In one embodiment, the aroma-containing gas is cooled to a temperature of less than about -80° C. by spraying liquid nitrogen into the aroma-containing gas. In a preferred embodiment, the gas is cooled to a temperature from about -100° C. to -160° C. In another embodiment, a sufficient amount of nitrogen gas is injected into the aroma-containing gas to maintain the aroma frost in the particle form. In yet another embodiment, the aroma-containing gas is passed through a plurality of filtering zones in series wherein each succeeding filtering zone is cooler than that of the preceding filtering zone to fractionate the condensed frost particles. In a preferred embodiment, the aroma-containing gas is an aroma gas which evolves during the processing of cocoa.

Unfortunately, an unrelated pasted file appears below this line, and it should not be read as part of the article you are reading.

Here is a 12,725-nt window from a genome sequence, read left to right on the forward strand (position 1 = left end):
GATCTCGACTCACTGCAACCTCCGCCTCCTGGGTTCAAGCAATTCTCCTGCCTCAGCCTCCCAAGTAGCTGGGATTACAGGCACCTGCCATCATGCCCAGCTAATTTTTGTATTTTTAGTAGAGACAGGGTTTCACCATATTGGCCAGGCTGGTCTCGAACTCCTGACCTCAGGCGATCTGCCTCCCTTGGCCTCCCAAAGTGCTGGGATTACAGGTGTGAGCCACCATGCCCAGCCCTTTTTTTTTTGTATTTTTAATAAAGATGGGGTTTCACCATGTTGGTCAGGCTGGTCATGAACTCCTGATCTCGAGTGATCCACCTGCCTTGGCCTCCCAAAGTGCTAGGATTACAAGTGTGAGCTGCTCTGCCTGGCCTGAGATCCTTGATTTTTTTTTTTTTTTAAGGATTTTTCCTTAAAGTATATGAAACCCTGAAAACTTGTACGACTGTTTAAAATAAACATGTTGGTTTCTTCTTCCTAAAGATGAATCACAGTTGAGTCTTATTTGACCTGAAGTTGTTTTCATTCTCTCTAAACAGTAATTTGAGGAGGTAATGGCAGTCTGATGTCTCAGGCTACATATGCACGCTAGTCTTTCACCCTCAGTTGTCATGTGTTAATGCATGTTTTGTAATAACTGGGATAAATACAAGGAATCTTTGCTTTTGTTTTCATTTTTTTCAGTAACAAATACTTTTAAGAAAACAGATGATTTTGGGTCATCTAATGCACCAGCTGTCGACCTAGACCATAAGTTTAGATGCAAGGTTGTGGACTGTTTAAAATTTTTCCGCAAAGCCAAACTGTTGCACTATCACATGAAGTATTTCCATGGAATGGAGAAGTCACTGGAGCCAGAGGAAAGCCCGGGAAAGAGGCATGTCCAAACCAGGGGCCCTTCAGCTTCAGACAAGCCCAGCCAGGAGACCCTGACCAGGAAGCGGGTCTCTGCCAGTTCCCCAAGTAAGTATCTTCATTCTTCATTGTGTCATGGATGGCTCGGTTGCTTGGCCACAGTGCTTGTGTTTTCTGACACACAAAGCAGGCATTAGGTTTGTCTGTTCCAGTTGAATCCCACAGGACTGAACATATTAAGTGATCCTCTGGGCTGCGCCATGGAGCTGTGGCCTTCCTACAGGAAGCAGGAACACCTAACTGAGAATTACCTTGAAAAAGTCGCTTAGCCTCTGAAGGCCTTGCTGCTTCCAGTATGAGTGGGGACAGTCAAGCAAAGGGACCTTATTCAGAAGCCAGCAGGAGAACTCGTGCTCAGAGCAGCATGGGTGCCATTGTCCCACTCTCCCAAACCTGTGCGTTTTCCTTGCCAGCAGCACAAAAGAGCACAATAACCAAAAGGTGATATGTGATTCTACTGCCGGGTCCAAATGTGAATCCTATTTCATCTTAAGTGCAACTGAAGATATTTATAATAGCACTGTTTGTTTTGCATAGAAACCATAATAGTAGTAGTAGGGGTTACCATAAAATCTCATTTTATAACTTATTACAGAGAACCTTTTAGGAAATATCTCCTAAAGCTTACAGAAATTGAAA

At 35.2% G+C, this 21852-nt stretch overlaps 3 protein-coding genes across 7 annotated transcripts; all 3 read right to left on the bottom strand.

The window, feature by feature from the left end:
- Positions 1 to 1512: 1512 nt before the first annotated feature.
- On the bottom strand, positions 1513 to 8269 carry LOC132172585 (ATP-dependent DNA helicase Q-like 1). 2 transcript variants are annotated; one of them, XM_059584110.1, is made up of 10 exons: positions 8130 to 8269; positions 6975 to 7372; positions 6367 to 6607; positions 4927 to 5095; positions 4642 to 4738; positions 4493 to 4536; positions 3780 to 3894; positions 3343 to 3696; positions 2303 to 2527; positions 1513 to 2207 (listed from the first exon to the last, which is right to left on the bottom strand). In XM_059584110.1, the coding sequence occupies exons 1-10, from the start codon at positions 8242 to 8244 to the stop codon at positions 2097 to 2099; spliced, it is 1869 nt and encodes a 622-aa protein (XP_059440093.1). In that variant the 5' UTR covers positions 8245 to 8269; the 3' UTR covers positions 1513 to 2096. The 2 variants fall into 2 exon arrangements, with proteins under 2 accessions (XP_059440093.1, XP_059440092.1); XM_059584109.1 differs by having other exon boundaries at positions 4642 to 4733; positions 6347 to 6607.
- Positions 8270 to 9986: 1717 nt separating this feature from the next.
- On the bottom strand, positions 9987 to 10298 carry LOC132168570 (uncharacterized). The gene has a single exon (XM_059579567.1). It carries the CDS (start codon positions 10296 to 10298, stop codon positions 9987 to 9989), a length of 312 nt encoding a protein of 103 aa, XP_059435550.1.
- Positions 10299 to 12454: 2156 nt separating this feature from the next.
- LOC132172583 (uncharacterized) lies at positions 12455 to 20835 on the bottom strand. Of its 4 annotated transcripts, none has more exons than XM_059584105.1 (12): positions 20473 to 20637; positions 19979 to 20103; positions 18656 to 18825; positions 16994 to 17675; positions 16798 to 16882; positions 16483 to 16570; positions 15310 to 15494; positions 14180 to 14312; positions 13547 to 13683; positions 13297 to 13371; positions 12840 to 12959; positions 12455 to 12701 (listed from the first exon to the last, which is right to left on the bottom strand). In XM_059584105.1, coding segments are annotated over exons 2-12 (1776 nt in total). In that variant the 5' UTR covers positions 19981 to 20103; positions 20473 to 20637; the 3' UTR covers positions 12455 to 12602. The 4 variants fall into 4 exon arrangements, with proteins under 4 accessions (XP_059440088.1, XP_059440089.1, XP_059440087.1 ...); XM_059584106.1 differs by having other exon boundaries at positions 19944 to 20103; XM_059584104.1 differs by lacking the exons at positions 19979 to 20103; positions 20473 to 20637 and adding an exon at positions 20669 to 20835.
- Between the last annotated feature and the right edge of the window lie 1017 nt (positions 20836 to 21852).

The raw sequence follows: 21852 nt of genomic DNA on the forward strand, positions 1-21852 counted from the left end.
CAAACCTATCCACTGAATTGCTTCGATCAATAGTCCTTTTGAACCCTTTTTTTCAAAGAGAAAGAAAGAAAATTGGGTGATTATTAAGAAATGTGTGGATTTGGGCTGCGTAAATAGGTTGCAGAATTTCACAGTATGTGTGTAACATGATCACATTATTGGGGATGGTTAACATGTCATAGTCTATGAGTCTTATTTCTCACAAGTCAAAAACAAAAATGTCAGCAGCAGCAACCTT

The invention also relates to an aroma/flavor composition prepared by the process above. More specifically, the invention relates to a cocoa aroma/cocoa flavor composition prepared by cooling a cocoa aroma-containing gas which includes water and an organic acid to condense a portion of the water and substantially all of the organic acid, removing the condensed water and organic acid from the gas to produce a cocoa aroma gas which is substantially free of organic acid, and recovering the cocoa aroma-containing gas as the cocoa aroma/flavor composition.
In one embodiment, the frost particles include at least one of an aldehyde or an ester and which are substantially free of acetic acid. In a preferred embodiment, the at least one aldehyde includes at least one of propanal, 2-methyl propanal, butanal, 3-methyl butanal, 2-methyl butanal, 2-methyl butanal, pentanal, hexanal, and benzaldehyde. In another preferred embodiment, the at least one ester includes at least one of methyl acetate, ethyl acetate, 2-methyl propyl acetate, butyl acetate, 2-pentyl acetate, ethyl 3-methyl butyrate, 3-methyl-l-butyl acetate, and 2-methyl-l-butyl acetate.